Alexander Graham Bell; renowned scientist and inventor and most widely known for his invention of the telephone. Both Bell’s mother and wife were deaf and profoundly influenced his life’s work. He did much research on hearing and speech which eventually led him to experiment with hearing devices and his greatest invention, the telephone.
The Young Bell
Alexander Graham Bell was born on March 3, 1847 in Edinburgh, Scotland. He had two brothers, Melville James, and Edward Charles, both of which died of tuberculosis. He was born with the name Alexander Bell, but pleaded with his father to be given a middle name like his brothers so for his eleventh birthday his father allowed him to adopt the middle name “Graham.” To family and close friends he was nicknamed Aleck and was called that for most of his life.
Alexander, or Aleck, displayed a curiosity for the world in which he lived. He loved experimenting with things even at an early age. His first invention was made at the age of twelve after getting into trouble with his best friend Ben Herdman. The boys were told that they should go do something useful. To that Aleck asked what needed to be done. The response was that the wheat at the mill needed to be dehusked, which normally was a laborious process. Bell built a homemade device that combined rotating paddles and sets of nail brushes to dehusk the wheat. The machine was put into operation and used for a number of years. In return for their help, Ben’s father gave them a small workshop where they could “invent” what they would.
Inventive Speech Work & Education
Aleck showed a very sensitive side and talent for the arts. He loved poetry, art and mastered the piano with no formal training. He was very affected by the gradual deafness of his mother and he learned to communicate with her through a manual finger language. He also developed a technique of speaking in modulated tones onto his mother’s forehead where she could hear him quite clearly. His interest in being able to communicate with his mother led him to the study of acoustics. He was taught by his father how to write visible speech and how to identify symbols and their accompanying sound.
Bell received his early education at home from his father but then was enrolled at the Royal High School in Edinburgh, Scotland. It would seem that a formal education was not his style and Bell dropped out at age fifteen with a record of marked absenteeism and pallid grades. His real interest was with the sciences. After he left school he moved to London to live with his grandfather. Bell’s grandfather took much time and effort in making sure that he was properly educated and versed well in speech. At sixteen, Aleck got his first job as a pupil-teacher in Weston House Academy in Scotland. The next year he attended the University of Edinburgh, but would graduate from the University of Toronto.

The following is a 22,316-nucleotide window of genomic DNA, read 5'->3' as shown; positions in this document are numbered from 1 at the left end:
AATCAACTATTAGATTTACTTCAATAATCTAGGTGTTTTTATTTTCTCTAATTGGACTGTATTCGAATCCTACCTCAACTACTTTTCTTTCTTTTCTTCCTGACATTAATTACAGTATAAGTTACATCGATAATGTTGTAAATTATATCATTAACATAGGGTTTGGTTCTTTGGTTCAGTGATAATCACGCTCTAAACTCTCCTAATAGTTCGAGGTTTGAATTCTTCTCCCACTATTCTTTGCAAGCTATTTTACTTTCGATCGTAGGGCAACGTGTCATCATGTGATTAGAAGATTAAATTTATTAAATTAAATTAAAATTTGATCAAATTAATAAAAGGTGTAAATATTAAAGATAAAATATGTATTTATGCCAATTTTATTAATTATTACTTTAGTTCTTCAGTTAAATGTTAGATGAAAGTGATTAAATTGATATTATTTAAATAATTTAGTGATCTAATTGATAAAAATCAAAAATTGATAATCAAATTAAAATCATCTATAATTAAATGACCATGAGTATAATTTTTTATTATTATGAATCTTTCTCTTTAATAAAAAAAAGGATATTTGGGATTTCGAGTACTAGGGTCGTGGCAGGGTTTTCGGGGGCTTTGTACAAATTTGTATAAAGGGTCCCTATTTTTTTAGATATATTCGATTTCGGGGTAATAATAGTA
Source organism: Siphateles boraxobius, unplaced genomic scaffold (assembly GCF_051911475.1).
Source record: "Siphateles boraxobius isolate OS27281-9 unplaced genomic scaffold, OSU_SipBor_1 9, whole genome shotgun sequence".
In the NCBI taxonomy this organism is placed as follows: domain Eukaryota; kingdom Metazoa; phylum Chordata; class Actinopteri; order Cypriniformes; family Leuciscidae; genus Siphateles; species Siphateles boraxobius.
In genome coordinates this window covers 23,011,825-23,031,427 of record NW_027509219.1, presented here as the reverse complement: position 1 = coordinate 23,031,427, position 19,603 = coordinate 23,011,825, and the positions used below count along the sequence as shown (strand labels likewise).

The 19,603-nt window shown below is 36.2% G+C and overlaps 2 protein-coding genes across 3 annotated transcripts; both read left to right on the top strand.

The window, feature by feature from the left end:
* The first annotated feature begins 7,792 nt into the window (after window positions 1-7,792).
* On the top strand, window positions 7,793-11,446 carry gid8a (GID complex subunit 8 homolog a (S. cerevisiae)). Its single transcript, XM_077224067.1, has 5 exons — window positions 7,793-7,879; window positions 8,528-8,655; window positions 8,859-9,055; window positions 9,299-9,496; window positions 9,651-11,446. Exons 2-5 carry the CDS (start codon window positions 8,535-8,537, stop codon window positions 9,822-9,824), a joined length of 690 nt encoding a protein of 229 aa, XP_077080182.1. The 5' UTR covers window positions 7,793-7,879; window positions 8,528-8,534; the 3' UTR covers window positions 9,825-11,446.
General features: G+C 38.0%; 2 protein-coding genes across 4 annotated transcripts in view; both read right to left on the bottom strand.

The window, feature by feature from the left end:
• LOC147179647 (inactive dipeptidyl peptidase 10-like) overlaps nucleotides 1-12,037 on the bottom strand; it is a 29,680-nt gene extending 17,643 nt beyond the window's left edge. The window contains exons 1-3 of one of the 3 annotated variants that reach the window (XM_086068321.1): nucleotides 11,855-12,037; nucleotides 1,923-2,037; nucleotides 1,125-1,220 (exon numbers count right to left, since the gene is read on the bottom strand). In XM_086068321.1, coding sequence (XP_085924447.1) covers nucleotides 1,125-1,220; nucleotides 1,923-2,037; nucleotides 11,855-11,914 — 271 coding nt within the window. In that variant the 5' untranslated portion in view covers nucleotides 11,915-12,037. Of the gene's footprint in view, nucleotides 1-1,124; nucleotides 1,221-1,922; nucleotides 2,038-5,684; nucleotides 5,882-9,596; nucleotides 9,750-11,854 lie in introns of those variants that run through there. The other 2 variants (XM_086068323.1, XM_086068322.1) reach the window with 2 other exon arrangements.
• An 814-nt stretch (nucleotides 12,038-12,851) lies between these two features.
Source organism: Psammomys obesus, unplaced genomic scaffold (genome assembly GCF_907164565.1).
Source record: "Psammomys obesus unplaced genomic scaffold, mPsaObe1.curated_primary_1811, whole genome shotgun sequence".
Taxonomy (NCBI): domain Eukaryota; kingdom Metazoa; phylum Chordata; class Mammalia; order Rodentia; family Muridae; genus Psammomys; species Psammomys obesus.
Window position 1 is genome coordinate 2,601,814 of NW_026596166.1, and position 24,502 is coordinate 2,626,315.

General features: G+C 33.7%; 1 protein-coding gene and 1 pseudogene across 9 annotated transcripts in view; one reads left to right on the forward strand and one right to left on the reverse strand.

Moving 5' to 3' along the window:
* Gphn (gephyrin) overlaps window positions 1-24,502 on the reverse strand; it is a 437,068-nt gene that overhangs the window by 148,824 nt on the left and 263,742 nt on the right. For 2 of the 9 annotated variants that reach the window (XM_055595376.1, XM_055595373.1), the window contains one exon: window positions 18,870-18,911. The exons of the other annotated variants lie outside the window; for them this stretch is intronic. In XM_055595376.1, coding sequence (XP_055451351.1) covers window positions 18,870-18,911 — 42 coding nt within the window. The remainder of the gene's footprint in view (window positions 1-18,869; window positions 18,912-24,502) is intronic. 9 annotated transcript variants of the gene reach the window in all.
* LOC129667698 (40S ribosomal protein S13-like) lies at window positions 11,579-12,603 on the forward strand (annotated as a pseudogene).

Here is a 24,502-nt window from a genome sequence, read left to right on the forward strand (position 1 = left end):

In 1874 Bell began working on the telegraph in his Boston Laboratory. He experimented with many different options of sound wave and vibrations but still had no working module to demonstrate his ideas. Telegraph message was quickly expanding. Thomas Edison and Elisha Gray were also working on ways to transmit sound waves and Alexander needed more money to continue his search. He presented his plan to Gardiner Hubbard and Thomas Sanders who decided to financially support Bell’s experiments. With the needed money to continue he was determined to be the first to find a way to transmit sounds. He hired Thomas Watson as an assistant and on June 2 1875 Watson accidentally plucked one of the reeds. Bell was at the receiving end and heard the overtones of the reed which were necessary in transmitting speech. This was the beginning of his quest. He would go on to be the first to patent his invention of what we know today as the telephone, with much resistance from Elisha Gray (as she believed she was the first to patent her inventions).
In 1882 Alexander Graham Bell became a United States citizen and was declared as a “native son” by Canada, Scotland, and the United States. Bell died on August 2 1922 at the age of 75 in Beinn Bhreagh, Nova Scotia Canada.